The DNC chair just announced a debate lottery for the 2020 candidates — and it's sure to be a confusing mess
Democratic National Committee Chair Tom Perez does not have an easy job on his hands. With 23 candidates already declared in the 2020 primaries, the party will struggle to run a thoughtful, fair, and transparent process that gives each contender the consideration they believe they deserve.
And on Friday, Perez announced a decision that is guaranteed to rankle some candidates — and it's already looking to be a confusing mess.
Perez told The Hill that the committee will hold a lottery to determine which candidates will be on that stage for each of the two nights scheduled for the first primary debates. Each night will have 10 candidates, and he says he wants to determine randomly which people will appear first and second.
"We wanted to make sure we didn’t have our thumb on the scale,” Perez said. It's an understandable and admirable attitude, especially given that the DNC faced extensive accusations of bias during the 2016 primary.
But when Perez elaborated on his concerns, the plan became less clear.
“I don’t want people thinking that night one is the varsity event and night two is the JV, or vice versa,” he said. “We’re going to make sure that we mix it up.”
This is a reference to the Republicans 2016 debates, which were also bogged down by an excess of candidates. The RNC used polling to rank each candidate in the race, and it had the lower ranked candidates compete in a lower profile debate held separately from the larger group with higher polling.
But the idea of "mixing" up the debates actually contrasts with the idea of a "lottery" that Perez is floating. (He said the details haven't been worked out yet.)
Precisely because a lottery would be random, the outcome may well result in an uneven distribution of strong candidates across the two nights. It's perfectly possible, then, that, say, Joe Biden, who leads the field in polling, could end up on stage with California Rep. Eric Swalwell, New York Sen. Kirsten Gillibrand, and Massachusetts Rep. Seth Moulton. Meanwhile all the other candidates with a larger national profile thus far — Sen. Bernie Sanders, Sen. Elizabeth Warren, Sen. Kamala Harris, Beto O'Rourke, and Mayor Pete Buttigieg — could end up in the other debate. In this sense, the outcome wouldn't be that the debates were "mixed up," but quite uneven in terms of featuring the most prominent candidates.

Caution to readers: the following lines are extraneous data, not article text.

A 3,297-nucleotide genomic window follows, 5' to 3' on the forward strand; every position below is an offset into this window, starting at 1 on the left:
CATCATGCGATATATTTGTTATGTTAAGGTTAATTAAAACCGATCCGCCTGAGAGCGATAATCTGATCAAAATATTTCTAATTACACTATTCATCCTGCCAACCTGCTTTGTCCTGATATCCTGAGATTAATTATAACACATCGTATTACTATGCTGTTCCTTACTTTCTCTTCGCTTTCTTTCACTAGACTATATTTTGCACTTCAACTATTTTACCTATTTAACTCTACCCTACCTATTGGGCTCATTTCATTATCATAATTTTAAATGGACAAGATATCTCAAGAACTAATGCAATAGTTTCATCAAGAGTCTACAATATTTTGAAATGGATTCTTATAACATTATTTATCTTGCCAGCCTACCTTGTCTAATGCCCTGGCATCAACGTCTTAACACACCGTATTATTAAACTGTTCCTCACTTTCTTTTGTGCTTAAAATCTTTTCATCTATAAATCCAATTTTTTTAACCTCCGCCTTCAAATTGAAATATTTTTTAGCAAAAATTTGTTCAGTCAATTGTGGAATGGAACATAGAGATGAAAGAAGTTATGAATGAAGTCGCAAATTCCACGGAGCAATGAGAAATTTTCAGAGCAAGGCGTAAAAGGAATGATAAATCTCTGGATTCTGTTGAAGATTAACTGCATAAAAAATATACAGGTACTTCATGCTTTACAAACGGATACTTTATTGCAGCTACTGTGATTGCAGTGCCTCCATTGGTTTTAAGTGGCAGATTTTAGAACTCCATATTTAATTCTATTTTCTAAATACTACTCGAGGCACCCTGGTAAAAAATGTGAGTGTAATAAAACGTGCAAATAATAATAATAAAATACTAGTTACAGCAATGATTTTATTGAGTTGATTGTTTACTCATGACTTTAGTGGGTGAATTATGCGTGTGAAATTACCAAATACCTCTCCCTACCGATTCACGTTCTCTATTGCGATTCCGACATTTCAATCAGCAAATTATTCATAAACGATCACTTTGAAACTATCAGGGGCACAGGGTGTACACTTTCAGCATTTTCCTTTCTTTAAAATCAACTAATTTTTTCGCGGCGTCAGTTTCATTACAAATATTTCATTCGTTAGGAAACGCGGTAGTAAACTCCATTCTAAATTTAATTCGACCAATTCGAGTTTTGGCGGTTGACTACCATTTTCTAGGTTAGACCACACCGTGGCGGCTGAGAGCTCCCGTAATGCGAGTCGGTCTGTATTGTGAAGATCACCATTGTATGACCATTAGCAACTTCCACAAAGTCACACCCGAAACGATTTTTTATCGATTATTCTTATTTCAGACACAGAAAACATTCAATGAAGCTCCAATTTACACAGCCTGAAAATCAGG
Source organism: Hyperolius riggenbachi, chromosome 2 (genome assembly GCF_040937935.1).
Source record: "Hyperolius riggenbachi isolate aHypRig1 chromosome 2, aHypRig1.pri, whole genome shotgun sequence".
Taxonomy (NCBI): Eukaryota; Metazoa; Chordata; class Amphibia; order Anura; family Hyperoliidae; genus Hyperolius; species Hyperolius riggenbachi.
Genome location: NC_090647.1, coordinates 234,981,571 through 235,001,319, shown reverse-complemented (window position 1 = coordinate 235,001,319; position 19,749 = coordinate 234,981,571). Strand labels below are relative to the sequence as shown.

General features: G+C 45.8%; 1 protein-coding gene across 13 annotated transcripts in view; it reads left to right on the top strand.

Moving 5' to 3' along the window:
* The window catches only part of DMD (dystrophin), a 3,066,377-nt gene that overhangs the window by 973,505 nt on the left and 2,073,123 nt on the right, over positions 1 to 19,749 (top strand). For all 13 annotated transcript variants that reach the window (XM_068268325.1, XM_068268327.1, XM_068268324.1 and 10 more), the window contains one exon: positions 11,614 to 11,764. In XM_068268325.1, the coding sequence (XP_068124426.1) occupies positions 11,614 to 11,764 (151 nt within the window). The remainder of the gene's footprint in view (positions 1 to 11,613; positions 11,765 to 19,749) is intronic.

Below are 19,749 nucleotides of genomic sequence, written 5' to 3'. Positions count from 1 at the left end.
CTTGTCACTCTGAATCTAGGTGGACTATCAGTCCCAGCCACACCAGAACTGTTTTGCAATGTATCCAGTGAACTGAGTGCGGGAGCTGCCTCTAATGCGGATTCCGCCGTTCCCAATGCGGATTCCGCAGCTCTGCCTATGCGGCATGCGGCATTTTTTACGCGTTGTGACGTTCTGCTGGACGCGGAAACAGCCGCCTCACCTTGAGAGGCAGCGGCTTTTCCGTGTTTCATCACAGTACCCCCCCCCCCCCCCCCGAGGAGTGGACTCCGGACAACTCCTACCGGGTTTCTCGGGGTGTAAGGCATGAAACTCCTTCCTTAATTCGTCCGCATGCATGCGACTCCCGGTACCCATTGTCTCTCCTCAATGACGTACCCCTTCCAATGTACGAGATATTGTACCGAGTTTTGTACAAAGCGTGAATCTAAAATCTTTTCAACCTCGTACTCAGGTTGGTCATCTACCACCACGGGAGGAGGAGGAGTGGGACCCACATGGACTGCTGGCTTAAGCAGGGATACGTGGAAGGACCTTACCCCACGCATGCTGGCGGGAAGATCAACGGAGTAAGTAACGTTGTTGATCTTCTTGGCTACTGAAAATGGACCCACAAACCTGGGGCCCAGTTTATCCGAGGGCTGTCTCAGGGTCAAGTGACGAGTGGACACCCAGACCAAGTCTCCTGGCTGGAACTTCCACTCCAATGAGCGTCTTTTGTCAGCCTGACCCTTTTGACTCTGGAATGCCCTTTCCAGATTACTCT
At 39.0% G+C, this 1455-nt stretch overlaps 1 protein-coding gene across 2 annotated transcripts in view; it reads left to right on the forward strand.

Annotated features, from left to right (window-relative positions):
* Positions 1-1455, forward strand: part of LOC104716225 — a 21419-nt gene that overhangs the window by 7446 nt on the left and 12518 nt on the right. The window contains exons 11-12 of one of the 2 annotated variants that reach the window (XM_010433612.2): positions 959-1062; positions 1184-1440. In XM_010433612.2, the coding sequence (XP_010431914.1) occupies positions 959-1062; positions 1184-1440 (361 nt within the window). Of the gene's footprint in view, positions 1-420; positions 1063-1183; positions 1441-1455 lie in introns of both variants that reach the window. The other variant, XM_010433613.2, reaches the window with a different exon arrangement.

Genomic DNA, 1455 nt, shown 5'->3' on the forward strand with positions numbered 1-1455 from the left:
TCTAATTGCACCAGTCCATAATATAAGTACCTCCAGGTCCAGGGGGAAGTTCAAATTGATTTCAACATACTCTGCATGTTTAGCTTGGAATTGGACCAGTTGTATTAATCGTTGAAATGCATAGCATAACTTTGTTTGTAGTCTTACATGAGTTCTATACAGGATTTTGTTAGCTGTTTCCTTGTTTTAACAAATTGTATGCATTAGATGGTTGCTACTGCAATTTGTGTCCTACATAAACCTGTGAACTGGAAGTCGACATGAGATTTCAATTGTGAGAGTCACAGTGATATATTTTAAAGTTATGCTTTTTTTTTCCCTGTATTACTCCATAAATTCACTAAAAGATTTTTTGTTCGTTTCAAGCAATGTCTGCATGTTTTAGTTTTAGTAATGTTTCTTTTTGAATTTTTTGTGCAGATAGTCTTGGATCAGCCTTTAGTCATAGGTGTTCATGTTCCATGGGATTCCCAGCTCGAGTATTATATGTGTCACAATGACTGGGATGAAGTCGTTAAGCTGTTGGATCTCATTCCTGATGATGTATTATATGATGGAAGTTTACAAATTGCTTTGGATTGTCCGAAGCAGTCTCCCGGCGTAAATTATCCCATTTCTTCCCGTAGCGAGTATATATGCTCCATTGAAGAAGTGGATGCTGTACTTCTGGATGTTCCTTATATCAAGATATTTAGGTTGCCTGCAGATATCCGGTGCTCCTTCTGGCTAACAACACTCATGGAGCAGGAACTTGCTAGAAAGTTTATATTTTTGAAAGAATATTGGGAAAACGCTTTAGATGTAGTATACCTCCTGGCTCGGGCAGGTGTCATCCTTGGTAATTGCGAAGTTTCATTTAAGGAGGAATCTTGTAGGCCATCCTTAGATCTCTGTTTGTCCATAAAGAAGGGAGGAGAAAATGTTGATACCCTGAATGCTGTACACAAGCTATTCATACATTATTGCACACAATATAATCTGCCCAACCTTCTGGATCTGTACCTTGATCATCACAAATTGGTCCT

With this kind of outcome, Biden might be peeved at being pitted against significantly lower ranked competitors. Or Sanders, Warren, and Harris might be annoyed that they don't have the chance to go after Biden early on to stand apart, while someone like Ohio Rep. Tim Ryan might get a chance to gain new prominence by incisively cutting down the former vice president.
Alternatively, if Biden, Harris, Warren and Buttigieg all end up on the same debate night, people might come to think of that as the "real" debate, with the other formidable contenders receiving less attention. And no matter what Perez says, some voters will convince themselves there was nothing "random" about the process.
There are other controversies likely to arise, too. While the DNC has set a cap for the first debates at 20 candidates — 10 on each night — it also has a separate criteria for who can participate.
"Candidates must receive donations from 65,000 unique donors in at least 20 states or reach 1 percent support in three sanctioned polls to qualify for the first two debates in June and July," The Hill explained. So if more than 20 candidates meet these qualifications, some will be nixed.
"Most of the candidates appear to have reached the fundraising or polling thresholds, making it likely that Perez will have to turn to tiebreakers to determine the top 20," the article continued. "The unlucky 21st candidate could potentially miss the debate stage by a dozen small-dollar donors or a fraction of a percentage point in the polls."
This, of course, just replicates the problems that Perez said he wanted to avoid by having separate "varsity" and "JV" debates.
Will any of this matter in the end? It's impossible to say. Perhaps Biden's lead will stay strong throughout the primary and will hardly waver. Perhaps someone else is destined to shoot past him. Campaigns are just made of moments, and a debate can create the opportunity for the right movement to take off. But there are also broader forces at work, and it's difficult to predict how big a role the debates will or even could play.
And with 23 — and potentially more — candidates competing, it's going to be a steep challenge to give everyone the feeling that they've been treated fairly. There are sure to be plenty of contentious fights ahead.